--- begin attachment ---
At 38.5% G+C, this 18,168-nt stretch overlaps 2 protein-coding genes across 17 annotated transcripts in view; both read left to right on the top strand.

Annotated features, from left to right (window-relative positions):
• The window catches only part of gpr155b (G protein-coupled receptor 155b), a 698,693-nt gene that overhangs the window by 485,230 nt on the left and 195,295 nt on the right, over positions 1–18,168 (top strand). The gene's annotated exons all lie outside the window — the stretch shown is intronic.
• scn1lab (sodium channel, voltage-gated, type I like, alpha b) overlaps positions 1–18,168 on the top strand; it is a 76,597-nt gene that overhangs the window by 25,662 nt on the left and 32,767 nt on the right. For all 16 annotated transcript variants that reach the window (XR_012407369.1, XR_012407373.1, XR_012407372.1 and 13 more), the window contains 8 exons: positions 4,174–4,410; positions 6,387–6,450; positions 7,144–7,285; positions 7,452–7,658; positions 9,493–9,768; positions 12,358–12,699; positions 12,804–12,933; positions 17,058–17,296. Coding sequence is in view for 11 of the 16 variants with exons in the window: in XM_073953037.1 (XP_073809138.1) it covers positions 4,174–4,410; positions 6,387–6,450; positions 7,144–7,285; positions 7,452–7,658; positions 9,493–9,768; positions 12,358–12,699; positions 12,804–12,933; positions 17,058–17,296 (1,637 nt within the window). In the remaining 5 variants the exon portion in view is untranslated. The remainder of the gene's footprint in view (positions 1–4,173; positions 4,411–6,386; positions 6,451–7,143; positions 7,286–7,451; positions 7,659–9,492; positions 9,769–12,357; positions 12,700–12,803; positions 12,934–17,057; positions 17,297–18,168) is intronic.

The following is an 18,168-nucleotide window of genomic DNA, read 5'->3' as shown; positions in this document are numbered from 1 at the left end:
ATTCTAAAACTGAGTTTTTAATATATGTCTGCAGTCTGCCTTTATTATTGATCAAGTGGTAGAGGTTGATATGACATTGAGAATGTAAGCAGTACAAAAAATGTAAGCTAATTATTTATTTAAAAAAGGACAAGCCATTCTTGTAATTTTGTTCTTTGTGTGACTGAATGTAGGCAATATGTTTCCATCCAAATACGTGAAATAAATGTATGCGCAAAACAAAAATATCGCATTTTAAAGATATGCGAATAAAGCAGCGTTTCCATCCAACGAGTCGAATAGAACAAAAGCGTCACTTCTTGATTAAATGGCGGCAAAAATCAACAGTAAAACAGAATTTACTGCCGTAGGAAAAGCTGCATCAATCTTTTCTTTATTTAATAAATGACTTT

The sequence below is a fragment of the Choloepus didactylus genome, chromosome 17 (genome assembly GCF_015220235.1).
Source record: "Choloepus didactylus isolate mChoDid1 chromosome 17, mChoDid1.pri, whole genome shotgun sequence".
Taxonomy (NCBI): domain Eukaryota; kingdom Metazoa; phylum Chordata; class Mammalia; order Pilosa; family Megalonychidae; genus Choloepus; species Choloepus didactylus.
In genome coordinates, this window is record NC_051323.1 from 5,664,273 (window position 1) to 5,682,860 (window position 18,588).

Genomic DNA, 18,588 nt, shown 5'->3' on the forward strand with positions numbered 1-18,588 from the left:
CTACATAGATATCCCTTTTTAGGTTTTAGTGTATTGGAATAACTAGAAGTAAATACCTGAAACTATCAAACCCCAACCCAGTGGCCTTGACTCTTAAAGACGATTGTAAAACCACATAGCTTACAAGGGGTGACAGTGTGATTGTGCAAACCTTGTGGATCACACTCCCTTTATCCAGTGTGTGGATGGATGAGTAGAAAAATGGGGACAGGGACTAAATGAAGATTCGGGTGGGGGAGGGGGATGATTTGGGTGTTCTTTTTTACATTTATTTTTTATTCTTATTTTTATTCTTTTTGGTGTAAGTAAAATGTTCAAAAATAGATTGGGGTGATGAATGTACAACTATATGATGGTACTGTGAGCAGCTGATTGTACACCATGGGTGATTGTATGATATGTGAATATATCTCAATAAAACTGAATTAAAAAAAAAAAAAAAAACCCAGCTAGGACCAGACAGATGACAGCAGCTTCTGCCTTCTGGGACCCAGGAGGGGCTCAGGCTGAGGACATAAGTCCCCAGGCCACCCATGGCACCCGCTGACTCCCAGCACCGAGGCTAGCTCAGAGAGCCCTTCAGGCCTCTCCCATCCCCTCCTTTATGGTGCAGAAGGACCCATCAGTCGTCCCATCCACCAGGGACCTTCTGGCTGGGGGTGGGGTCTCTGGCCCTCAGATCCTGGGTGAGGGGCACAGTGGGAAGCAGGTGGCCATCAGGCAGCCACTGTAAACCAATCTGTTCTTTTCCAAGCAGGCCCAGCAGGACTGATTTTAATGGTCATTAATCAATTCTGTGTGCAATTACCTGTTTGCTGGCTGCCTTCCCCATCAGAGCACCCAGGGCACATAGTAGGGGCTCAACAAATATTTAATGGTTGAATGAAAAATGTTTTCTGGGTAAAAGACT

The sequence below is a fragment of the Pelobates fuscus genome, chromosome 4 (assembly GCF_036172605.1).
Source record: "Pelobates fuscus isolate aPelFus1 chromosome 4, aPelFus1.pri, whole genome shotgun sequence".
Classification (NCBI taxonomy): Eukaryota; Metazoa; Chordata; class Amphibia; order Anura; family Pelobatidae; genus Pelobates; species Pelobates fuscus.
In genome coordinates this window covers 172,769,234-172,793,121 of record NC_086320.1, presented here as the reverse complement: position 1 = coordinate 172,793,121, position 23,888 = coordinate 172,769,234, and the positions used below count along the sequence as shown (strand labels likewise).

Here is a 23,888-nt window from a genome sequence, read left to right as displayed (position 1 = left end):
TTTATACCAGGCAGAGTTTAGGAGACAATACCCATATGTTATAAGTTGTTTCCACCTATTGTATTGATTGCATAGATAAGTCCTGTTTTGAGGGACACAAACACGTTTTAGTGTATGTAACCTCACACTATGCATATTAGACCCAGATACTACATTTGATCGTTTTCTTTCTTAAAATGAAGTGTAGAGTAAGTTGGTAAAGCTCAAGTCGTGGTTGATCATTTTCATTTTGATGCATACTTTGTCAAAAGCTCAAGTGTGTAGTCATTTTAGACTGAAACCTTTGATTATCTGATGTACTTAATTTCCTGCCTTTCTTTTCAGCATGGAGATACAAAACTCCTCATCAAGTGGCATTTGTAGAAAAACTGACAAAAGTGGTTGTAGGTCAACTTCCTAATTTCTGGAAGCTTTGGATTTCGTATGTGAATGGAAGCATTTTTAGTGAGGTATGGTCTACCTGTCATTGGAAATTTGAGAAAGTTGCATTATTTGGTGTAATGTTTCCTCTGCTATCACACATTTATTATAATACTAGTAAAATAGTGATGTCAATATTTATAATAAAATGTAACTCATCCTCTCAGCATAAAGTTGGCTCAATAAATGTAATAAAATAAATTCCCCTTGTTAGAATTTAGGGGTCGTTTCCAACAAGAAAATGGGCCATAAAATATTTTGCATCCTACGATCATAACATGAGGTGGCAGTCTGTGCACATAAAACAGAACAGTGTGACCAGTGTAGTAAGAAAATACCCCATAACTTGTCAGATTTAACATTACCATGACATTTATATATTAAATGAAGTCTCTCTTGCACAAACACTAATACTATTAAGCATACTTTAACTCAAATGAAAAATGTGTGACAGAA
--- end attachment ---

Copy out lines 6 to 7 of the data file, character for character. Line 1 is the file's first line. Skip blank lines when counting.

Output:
ATTCTAAAACTGAGTTTTTAATATATGTCTGCAGTCTGCCTTTATTATTGATCAAGTGGTAGAGGTTGATATGACATTGAGAATGTAAGCAGTACAAAAAATGTAAGCTAATTATTTATTTAAAAAAGGACAAGCCATTCTTGTAATTTTGTTCTTTGTGTGACTGAATGTAGGCAATATGTTTCCATCCAAATACGTGAAATAAATGTATGCGCAAAACAAAAATATCGCATTTTAAAGATATGCGAATAAAGCAGCGTTTCCATCCAACGAGTCGAATAGAACAAAAGCGTCACTTCTTGATTAAATGGCGGCAAAAATCAACAGTAAAACAGAATTTACTGCCGTAGGAAAAGCTGCATCAATCTTTTCTTTATTTAATAAATGACTTT

The sequence below is a fragment of the Choloepus didactylus genome, chromosome 17 (genome assembly GCF_015220235.1).